Illustration: Gabrielle Baker

Summer health series: more funding or wiser spending?

In part four of our series on the future of Māori health, former Ministry of Health advisor and policy analyst Gabrielle Baker looks at where social investment and health intersect and asks if we’re spending money on the right services.

In previous weeks I’ve talked about equity, inequality and Māori involvement in decision making. These are important foundations for the health system. But for most of us it isn’t what we judge the government’s performance in health by. We want reliable health services that we trust, when we need them. We want health services that work for us.

Minister of health David Clark will be under pressure to trust in health services and professionals to do what they do best. Yet these same services haven’t figured out how to consistently deliver for Māori. So something needs to change.

How are health services doing now?

One indicator health officials use to keep an eye on system performance is ambulatory sensitive hospitalisations. The language is unnecessarily complicated, but it covers a situation where someone wouldn’t have been hospitalised if other health services (like the kind you get from your GP) had worked. The reasons behind going to hospital are varied — there might not have been services available when they were needed, the services may have been inaccessible or unaffordable. Or the quality of the care may have been inadequate.

Whatever the exact causes, we know that for lots of people the system works okay. But time and time again the same population groups are disproportionately hospitalised where it might have been avoided. Mostly it is Māori and Pacific people. Often it is kids with conditions like asthma that should have been better managed in primary care.

Isn’t this about people needing to take better care of themselves? (Spoiler – no it isn’t)

To make sure people are able to get the services they need (so bigger consequences, like being hospitalised, are avoided) we need to look beyond this being the result of individual choice. There are myths like “people choose not to use services that would keep them well”. But we need to challenge this because evidence doesn’t support it. I spoke with Matire Harwood, a South Auckland based GP, researcher and senior lecturer at Auckland University about this in the context of immunisation – the kind of health intervention that can prevent kids from getting sick.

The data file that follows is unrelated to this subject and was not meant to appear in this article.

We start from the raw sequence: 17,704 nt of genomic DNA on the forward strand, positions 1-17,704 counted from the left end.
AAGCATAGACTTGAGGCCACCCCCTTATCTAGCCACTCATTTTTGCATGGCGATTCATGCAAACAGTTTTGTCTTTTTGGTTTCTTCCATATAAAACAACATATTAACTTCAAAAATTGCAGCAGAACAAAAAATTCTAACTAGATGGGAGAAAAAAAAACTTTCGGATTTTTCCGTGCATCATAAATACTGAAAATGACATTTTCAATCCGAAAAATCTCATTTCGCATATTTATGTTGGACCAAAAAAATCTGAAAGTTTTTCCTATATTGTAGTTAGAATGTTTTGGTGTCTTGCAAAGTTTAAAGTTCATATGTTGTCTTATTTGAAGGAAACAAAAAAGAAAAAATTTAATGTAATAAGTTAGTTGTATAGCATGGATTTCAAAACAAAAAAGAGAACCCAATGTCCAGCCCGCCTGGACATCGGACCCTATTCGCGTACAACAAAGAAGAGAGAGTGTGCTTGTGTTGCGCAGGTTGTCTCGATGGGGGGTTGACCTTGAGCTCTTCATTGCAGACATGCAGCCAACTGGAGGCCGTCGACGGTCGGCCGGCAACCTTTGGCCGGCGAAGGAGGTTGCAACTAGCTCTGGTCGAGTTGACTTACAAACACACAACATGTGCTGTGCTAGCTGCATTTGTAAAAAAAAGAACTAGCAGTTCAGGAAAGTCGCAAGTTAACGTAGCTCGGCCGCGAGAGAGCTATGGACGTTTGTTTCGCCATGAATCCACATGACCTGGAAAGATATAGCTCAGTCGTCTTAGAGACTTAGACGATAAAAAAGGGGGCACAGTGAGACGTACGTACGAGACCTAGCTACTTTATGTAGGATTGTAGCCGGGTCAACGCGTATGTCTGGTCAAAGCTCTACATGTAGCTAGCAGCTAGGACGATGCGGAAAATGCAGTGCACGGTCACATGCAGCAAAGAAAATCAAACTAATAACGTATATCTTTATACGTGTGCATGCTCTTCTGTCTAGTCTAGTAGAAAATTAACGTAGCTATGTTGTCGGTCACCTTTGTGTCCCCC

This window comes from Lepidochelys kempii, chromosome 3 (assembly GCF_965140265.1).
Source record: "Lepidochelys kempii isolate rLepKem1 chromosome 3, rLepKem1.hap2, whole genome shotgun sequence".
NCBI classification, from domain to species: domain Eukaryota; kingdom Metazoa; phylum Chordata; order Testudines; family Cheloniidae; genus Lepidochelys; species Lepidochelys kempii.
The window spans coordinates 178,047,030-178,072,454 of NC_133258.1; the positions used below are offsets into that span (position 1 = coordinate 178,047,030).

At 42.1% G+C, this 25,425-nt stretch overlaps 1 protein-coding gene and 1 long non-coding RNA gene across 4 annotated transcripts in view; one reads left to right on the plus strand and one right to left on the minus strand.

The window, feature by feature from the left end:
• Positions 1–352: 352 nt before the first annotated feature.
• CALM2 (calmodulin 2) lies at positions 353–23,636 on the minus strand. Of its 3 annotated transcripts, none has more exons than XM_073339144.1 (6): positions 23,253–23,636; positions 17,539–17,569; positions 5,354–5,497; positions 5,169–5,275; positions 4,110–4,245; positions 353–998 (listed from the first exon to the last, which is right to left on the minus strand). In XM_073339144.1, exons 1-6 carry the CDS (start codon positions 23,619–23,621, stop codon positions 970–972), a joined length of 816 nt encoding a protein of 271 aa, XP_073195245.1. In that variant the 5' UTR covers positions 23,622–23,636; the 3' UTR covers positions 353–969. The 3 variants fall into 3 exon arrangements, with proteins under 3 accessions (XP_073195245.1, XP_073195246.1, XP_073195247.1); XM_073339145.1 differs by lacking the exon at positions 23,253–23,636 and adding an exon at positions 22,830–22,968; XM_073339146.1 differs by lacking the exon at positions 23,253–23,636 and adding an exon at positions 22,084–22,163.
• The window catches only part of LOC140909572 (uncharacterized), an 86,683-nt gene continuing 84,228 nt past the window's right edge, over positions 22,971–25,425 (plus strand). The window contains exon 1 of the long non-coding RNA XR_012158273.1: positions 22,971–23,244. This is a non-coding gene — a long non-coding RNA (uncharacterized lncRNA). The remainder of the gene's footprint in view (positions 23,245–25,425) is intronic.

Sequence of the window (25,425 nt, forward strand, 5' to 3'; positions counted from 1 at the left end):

“There is a discourse around Māori refusing to have immunisations which is just not true. When you look at the data you see that Māori kids have their first immunisations. So we are okay with immunisation itself. It’s after three months when the rates drop off, which is when parents go back to work. So you need to think about whether there are problems with the accessibility of services for working parents, for example.”


Maybe it is about having more money for health services?

Labour Party policy is to invest $8 billion in health over the next four years. Primary care, cancer treatment, mental health (particularly community services) and rebuilding Dunedin hospital are all poised to benefit from this cash injection. But just picking areas for investment without understanding how it relates to the overall objectives of the government – that stuff about reducing inequalities – seems unlikely to deliver on what’s been promised.

So it is not surprising the people I spoke to weren’t strong advocates for more funding so much as they were advocating for pro-equity, anti-racist use of health sector resources.

Leanne Te Karu, a prescribing pharmacist who works primarily in Turangi and Papakura, wasn’t wholly convinced that more funding is needed. “What I see is perpetuation of a model that is not premised on equity and hence is an unwise spend.”

Many services aren’t working for Māori but are funded because that’s what we’ve always done. In contrast, programmes that focus specifically on improving the health of Māori might – at best – be able to secure one-off funding.

“I led a project, funded by the Ministry of Health. The funding was to develop and test an approach centred on Māori to build the health literacy of whānau to improve clinical management, especially around medications. The project was very successful. Feedback was that people had never felt so empowered as when they were able to direct their doctor about their condition and medication. The whole community benefits when people are this empowered. Sadly, finding ongoing funding for this type of model has not been possible.”

Matire Harwood also talked about wastage created by services that aren’t working for Māori and the need for accountability. “There needs to be better use of the kinds of levers the health system has.”

I spoke with Sir Matiu Rei a few weeks ago in Porirua. Sir Matiu is the executive director of Ngāti Toa Rangatira, which also runs Ora Toa (one of the country’s four Māori owned Primary Health Organisations). He said something similar:

“Parts of the health sector know they are underperforming – they have the data to show it – but they seem happy for it to stay unknown. [They] don’t want to let it be known how badly the system’s been treating Māori.”

So what would pro-equity, anti-racist investment in services look like? When I asked people what services they would spend money on there were no quick fixes.

We can start by shifting the power to the community

Something you could do immediately is involve Māori in service design. Leanne talked about this too: “How about we ask the community what they want and how it should be delivered? How about we truly engage?”

Some things are already in place and are showing promise. Matire used Whānau Ora as an example of giving people a say in how money is spent to support their needs. “Good examples are coming through from Te Pou Matakana and the Whānau Direct fund where people get to say what their aspirations are. They commit to these aspirations and get creative about how to achieve them. Funding might then be available to help. It could mean buying an exercycle to help a person get fitter and healthier. And it can work.”